Southwestern: 28 new cases from weekend

Southwestern Public Health was reporting from the weekend 28 new confirmed cases of COVID-19 in Elgin, St. Thomas and Oxford on Monday, Sept. 13, or an average of just over seven a day.

Seven new cases had also been confirmed on Friday.

The number of ongoing cases being tracked by the health unit stood at 50 Monday, up from 41 Friday.

Ongoing cases in St. Thomas and area increased to 10 Monday from nine Friday and in Aylmer and area to seven from five, while two new cases were discovered in Bayham and one in West Elgin.

In Oxford, South-West Oxford rose to nine from eight and Tillsonburg and area to five from one. Woodstock and area stayed at 12 and Blandford-Blenheim at two, while Ingersoll and area dropped to two from three.

Four Southwestern residents are hospitalized with COVID-19, one in an intensive care unit.

The infection rate for the Southwestern region stands at 23.6 cases per 100,000 of population, up from 19.4 on Friday.

Across Ontario, 600 new cases of COVID-19 were confirmed on Monday, down from 784 Sunday.

  • Drake Larsen

    ‘case rate’ is not ‘infection rate’ – words matter – how long will Aylmer Express continue the subterfuge?

    • nobody

      I suspect that you are confused by any statistic that has “rate” as a descriptor.
      Infection rate and case rate are basically the same statistic.
      If there are 1000 Covid-19 infected people in a population of 100,000 then the infection rate is 1000 per 100,000. If there are 1000 Covid-19 cases in a population of 100,000 then the case rate is 1000 per 100,000. The stats could be expressed as percentages, but hard numbers are more expressive.
      The actual numbers of infected people is probably higher, given the possibility of asymptomatic people who might still be contagious, but it’s not a case till they test positive.
      Things like marginal case/infection rates, and a plethora of nuanced interactions aren’t calculated for public consumption but do play a part in modeling whether the Pandemic spread is accelerating.
      Positivity rates are a measure of how wide a net is being cast to contain the virus.

      Low Positivity rates, with many tests being done, might indicate that too much testing is being done, or not the right people are being tested. A positivity rate of 1000 positive tests in 100,000 tests given might indicate too much testing of the wrong people.
      An infection/case rate tells me the odds of running into an infected person if they were not quarantining, though the odds will obviously be higher since some people are infectious with no symptoms and are never tested.

      I suspect that armchair quarterbacks who claim a “scamdemic” on the basis of a couple of freely available statistics have no idea of the complexity involved in modeling anything, let alone an organic system.
      It really comes down to whether you have faith in the scientists, mathematicians, and politicians that keep modern economies functioning on a daily basis.
      Don’t have religion. Retired with few hobbies. But do enjoy playing “Whack a Mole”.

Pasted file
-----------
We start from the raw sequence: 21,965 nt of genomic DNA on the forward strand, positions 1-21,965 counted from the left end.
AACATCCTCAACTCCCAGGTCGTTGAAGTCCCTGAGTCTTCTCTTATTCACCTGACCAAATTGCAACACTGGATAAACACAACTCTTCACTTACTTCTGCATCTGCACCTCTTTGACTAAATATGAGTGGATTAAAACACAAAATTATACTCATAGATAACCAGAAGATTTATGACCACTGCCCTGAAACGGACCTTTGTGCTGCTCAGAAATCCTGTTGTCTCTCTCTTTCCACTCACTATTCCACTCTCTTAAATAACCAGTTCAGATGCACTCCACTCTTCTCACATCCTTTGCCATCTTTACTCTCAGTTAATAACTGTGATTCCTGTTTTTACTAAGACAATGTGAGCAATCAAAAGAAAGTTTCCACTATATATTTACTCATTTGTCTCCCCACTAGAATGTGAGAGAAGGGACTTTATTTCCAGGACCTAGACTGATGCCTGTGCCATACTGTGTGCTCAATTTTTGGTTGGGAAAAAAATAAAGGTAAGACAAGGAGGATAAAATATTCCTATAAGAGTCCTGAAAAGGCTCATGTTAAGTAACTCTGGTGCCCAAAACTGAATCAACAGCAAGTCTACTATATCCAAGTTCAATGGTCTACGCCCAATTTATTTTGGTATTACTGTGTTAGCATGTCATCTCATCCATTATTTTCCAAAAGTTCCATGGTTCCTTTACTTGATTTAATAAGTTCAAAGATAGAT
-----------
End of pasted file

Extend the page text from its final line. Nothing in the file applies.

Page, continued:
• Drake Larsen

        infection is a term that describes when a disease-causing agent has invaded an organisms’ cells – finding genetic sequence in the nasal cavity (ie nature’s filter) is absolutely not a sign of infection. We can find 10^8 virus in your nose right now… are you rife with infection… no of course not.

        • nobody

          If a sample taken from a nasal swab tests positive for the Covid-19 virus the odds are very high that there’s a cellular virus factory churning out Covid-19 viruses in the person that nose belongs to.
          Science has identified ~5000 viruses that humans are susceptible to. You throw around meaningless statistics and numbers with abandon. You seem to be an advocate for “Throw the baby out with the bathwater”. False Positive Covid-19 tests may be an inconvenience, but False Negative Covid-19 tests could kill people which is much more inconvenient.

          • Drake Larsen

            We can debate to what extent a false positive is convenient or not… but that’s just another of your red herrings. What we do know is a false positive certainly ain’t infection, and the higher we test the more false positive there are. And as I have provided the latest peer review lit in our other on-going thread you will also find that the literature supports the idea that qPCR positives above 20-something (depending on source) aren’t scientifically defensible as infections either. Moreover, the higher the CT rate the more case rate and infection rate diverge. In Canada then with high test CT it follows case rate and infection rate will be highly divergent. So my point stands, positive-test cases rate is NOT synonymous with infection rate. Why is it so hard to realize that two different words mean two different things in the scientific lexicon; it’s a highly specific, well honed grammar not prone to needless redundancy. Words matter in science.

          • nobody

            The real Red Herring is you pretending that this about science.
            It’s obviously not. This is all about politics for you. It shows in your attack of Dr Tam, who as federal minister of health does not dictate health policy in Ontario. Your use of the word “Scamdemic” should have been a Red Flag. You go ahead and worry about false positives. No one cares.